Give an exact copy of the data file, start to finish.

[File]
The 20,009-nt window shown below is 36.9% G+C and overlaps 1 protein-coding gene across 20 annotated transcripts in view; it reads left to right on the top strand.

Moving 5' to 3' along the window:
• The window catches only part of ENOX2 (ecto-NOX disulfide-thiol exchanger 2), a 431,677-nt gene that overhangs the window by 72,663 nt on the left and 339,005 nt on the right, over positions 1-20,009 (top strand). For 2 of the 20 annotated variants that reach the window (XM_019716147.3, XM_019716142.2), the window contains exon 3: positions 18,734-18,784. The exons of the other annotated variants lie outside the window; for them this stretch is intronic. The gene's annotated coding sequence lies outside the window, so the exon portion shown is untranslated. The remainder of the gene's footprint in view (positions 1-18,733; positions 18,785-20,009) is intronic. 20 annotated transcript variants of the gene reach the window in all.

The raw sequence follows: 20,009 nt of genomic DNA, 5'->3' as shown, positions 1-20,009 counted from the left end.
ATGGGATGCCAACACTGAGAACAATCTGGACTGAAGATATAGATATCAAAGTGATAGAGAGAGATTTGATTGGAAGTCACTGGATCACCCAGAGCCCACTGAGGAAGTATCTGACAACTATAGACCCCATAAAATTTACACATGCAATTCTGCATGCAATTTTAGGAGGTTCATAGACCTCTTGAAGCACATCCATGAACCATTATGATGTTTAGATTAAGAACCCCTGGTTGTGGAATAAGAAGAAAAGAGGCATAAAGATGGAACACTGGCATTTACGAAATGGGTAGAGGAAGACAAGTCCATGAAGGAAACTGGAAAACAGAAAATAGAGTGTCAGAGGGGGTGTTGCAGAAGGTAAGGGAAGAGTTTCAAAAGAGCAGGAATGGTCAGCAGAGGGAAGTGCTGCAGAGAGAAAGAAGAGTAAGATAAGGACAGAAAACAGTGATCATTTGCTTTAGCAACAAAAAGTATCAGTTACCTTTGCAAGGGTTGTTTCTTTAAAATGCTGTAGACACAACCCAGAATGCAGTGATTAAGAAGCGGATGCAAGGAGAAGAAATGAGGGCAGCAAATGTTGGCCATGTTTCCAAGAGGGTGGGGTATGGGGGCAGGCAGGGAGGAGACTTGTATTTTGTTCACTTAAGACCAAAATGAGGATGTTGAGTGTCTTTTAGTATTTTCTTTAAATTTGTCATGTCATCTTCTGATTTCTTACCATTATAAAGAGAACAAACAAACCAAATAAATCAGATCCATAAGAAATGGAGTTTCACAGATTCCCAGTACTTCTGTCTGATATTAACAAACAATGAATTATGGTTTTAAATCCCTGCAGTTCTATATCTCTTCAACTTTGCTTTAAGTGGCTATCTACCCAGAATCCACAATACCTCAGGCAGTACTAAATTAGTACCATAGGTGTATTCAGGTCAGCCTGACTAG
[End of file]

The 20,009-nt window shown below is 36.9% G+C and overlaps 1 protein-coding gene across 20 annotated transcripts in view; it reads left to right on the top strand.

Moving 5' to 3' along the window:
• The window catches only part of ENOX2 (ecto-NOX disulfide-thiol exchanger 2), a 431,677-nt gene that overhangs the window by 72,663 nt on the left and 339,005 nt on the right, over positions 1-20,009 (top strand). For 2 of the 20 annotated variants that reach the window (XM_019716147.3, XM_019716142.2), the window contains exon 3: positions 18,734-18,784. The exons of the other annotated variants lie outside the window; for them this stretch is intronic. The gene's annotated coding sequence lies outside the window, so the exon portion shown is untranslated. The remainder of the gene's footprint in view (positions 1-18,733; positions 18,785-20,009) is intronic. 20 annotated transcript variants of the gene reach the window in all.

The raw sequence follows: 20,009 nt of genomic DNA, 5'->3' as shown, positions 1-20,009 counted from the left end.
ATGGGATGCCAACACTGAGAACAATCTGGACTGAAGATATAGATATCAAAGTGATAGAGAGAGATTTGATTGGAAGTCACTGGATCACCCAGAGCCCACTGAGGAAGTATCTGACAACTATAGACCCCATAAAATTTACACATGCAATTCTGCATGCAATTTTAGGAGGTTCATAGACCTCTTGAAGCACATCCATGAACCATTATGATGTTTAGATTAAGAACCCCTGGTTGTGGAATAAGAAGAAAAGAGGCATAAAGATGGAACACTGGCATTTACGAAATGGGTAGAGGAAGACAAGTCCATGAAGGAAACTGGAAAACAGAAAATAGAGTGTCAGAGGGGGTGTTGCAGAAGGTAAGGGAAGAGTTTCAAAAGAGCAGGAATGGTCAGCAGAGGGAAGTGCTGCAGAGAGAAAGAAGAGTAAGATAAGGACAGAAAACAGTGATCATTTGCTTTAGCAACAAAAAGTATCAGTTACCTTTGCAAGGGTTGTTTCTTTAAAATGCTGTAGACACAACCCAGAATGCAGTGATTAAGAAGCGGATGCAAGGAGAAGAAATGAGGGCAGCAAATGTTGGCCATGTTTCCAAGAGGGTGGGGTATGGGGGCAGGCAGGGAGGAGACTTGTATTTTGTTCACTTAAGACCAAAATGAGGATGTTGAGTGTCTTTTAGTATTTTCTTTAAATTTGTCATGTCATCTTCTGATTTCTTACCATTATAAAGAGAACAAACAAACCAAATAAATCAGATCCATAAGAAATGGAGTTTCACAGATTCCCAGTACTTCTGTCTGATATTAACAAACAATGAATTATGGTTTTAAATCCCTGCAGTTCTATATCTCTTCAACTTTGCTTTAAGTGGCTATCTACCCAGAATCCACAATACCTCAGGCAGTACTAAATTAGTACCATAGGTGTATTCAGGTCAGCCTGACTAG